Hi everyone, I'm Eric, a data scientist here at Dataiku and I'm going to be doing a series of blog posts about using Data Science Studio (DSS) in biotech. So stay tuned and check back for more biotech-specific posts!
If you work in biotech or bioinformatics, you have probably come across the dreaded Variant Call Format. I spent many sleepless nights during my PhD trying to parse these files. Why does the same file have semicolons, tabs and commas? Why key-value pairs in non-standard formats? Why? WHY?? Only the bioinformatics gods (a.k.a. the researchers at 1000 genomes) know.
The goal of this blog post is to create a VCF parser in Data Science Studio. We're going to do this in less than 10 minutes - for real. The parser is going to be fast and based on our streaming architechture, which means you don't have to worry about those pesky memory issues. And - wait for it - it's going let you store the output where ever you want: your filesystem, SQL systems, NoSQL systems or the cloud.
You ready? Me too.
I'm going to build this with chromosome Y from the 1000 genomes project. Chromosome Y is the smallest (only 20 genes!), so it's the easiest for demo purposes.
To upload the data, I just select Dataset > Upload your file, and then I clicked and dragged the VCF into the interface. I then told DSS to skip all the comment lines (124 in this case) and that's it! I clicked create and I had my VCF file in my project.
Hadley Wickham, the R guru and all around data science rockstar, has an excellent paper on tidy vs. messy data. If you haven't read it, you should head over right now. It'll change the way you analyze data.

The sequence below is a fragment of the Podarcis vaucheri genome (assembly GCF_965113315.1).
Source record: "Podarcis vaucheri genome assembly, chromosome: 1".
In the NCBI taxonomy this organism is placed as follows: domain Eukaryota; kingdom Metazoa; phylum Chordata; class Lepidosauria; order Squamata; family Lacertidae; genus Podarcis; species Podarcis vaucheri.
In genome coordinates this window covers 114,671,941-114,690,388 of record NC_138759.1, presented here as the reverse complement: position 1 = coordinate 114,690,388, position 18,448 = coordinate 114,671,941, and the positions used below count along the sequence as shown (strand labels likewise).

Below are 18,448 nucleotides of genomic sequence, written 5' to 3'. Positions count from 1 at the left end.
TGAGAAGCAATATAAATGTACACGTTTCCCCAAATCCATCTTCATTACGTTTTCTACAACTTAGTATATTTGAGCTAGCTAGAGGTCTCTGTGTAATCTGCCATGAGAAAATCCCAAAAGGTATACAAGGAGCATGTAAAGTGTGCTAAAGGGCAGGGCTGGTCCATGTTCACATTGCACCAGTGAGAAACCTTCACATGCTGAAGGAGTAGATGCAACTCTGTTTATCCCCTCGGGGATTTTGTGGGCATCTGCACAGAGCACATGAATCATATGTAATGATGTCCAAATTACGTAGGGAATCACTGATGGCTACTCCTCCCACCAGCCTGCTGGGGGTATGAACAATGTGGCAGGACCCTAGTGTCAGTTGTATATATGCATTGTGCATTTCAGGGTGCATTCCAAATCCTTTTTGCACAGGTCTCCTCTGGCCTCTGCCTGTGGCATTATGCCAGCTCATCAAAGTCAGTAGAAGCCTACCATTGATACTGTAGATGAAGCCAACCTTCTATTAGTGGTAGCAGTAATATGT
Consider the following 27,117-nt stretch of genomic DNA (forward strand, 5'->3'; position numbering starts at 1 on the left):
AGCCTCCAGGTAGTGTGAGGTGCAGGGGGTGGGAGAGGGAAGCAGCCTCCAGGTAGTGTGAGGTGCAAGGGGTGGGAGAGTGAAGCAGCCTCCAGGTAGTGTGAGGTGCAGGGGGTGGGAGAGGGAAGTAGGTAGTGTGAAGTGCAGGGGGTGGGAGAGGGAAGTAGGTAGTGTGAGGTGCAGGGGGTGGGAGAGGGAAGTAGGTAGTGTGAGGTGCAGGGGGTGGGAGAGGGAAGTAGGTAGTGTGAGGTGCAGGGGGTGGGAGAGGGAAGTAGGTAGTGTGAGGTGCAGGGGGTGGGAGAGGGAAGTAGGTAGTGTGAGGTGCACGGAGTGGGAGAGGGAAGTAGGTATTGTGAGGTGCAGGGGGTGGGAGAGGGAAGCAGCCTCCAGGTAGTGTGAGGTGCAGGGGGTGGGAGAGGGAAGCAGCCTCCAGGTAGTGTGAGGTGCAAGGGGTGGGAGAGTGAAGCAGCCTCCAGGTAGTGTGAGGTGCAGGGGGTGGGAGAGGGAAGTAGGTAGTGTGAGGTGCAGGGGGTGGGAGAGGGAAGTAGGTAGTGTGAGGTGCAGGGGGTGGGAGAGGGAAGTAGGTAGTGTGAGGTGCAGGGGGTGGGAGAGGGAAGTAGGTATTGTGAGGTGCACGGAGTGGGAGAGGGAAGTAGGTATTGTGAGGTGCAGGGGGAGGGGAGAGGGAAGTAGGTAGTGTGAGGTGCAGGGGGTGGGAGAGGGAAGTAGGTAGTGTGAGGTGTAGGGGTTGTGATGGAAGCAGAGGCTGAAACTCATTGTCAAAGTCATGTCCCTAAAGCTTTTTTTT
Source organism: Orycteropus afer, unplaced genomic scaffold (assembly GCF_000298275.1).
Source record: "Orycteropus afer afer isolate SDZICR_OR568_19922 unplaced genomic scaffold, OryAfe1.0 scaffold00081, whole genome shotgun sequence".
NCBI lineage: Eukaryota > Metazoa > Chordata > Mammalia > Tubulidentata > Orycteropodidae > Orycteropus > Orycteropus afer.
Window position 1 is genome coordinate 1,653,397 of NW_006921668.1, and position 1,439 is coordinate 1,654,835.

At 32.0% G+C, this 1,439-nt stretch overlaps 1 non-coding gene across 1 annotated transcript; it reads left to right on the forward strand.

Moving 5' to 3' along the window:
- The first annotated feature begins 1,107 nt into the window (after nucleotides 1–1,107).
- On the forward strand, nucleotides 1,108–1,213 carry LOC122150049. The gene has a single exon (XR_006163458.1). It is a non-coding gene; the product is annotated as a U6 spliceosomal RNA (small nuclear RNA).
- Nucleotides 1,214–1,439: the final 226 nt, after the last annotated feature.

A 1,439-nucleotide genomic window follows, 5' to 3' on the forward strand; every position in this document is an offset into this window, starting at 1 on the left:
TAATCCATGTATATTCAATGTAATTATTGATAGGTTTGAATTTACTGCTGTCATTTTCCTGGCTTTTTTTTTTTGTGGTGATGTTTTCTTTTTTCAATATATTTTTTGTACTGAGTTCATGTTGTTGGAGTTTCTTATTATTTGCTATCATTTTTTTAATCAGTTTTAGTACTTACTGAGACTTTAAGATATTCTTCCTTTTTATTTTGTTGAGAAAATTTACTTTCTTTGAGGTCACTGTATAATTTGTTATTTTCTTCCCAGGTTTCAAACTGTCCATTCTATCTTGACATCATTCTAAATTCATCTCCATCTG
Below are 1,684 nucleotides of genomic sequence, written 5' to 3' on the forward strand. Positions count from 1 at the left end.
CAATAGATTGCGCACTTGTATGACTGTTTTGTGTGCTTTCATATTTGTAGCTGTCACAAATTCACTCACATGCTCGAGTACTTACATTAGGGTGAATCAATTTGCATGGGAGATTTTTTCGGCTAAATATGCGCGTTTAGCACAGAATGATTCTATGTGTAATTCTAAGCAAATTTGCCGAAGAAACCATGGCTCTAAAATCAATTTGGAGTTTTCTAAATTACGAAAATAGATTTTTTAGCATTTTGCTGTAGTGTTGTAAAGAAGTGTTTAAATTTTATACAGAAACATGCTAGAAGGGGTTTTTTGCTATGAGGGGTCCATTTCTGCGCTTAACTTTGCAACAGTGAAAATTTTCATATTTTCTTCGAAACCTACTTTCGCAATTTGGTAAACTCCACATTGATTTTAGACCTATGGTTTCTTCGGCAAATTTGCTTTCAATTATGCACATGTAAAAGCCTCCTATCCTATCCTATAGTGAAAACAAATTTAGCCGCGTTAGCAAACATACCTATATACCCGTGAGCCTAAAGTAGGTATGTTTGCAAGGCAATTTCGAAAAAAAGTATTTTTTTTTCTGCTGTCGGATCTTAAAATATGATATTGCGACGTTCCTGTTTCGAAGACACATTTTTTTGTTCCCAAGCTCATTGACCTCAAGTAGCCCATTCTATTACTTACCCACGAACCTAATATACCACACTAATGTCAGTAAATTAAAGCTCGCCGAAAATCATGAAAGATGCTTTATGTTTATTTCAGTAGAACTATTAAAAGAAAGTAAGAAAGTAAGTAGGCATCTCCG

The info column in a VCF file is a prototypical example of messy data. The column has multiple entries separated by a semi-colon. Those entries can either be key-value pairs separated by an equals sign or just a key without a value. Hadley Wickham does not approve.
We're going to use DSS clean this data. First, I'm going to make a unique ID for each row. Then, I'm going to split the entries in info by the semi-colon, then fold, then split on a equals sign, then pivot. Sound complicated? It is. But! DSS gives you visual feedback every step of the way so you know what you're doing.
I made a video showing the whole process. It takes just over four minutes to do the whole thing. Check it out!
Next up, we have the actual genotypes. The VCF file represents each individual as a column and each position as a row. This format is fine, but I prefer to have my data in the long-and-skinny format, rather than the short-and-fat format. Group-by operations are more flexible with long-and-skinny data, and everyone loves group-bys.
To transform my data from short-and-fat to long-and-skinny, I'm going to use a fold processor. Again, I've included a video for your viewing pleasure.
Finally, we need the columns with the position, reference allele and alternative allele for each variant. I'm going to make just a simple recipe to select those columns and put them into another dataset.
Great, we've got our parser working. We're separating the mess of a VCF file into three separate datasets: info about each variant, the position of each variant and, finally, the genotype for each patient x variant pair.
You may notice the little elephant heads in the bottom left of each of the final three datasets. That's because they're in PostgreSQL! You can choose where you want your data to go after the parser. You can put the result back onto your normal filesystem, into a SQL system, into a NoSQL system or HDFS. The choice is yours and yours alone.
Stay tuned for more of our DSS for Biotech Series or head over to our blog to read some of the data science we're doing.
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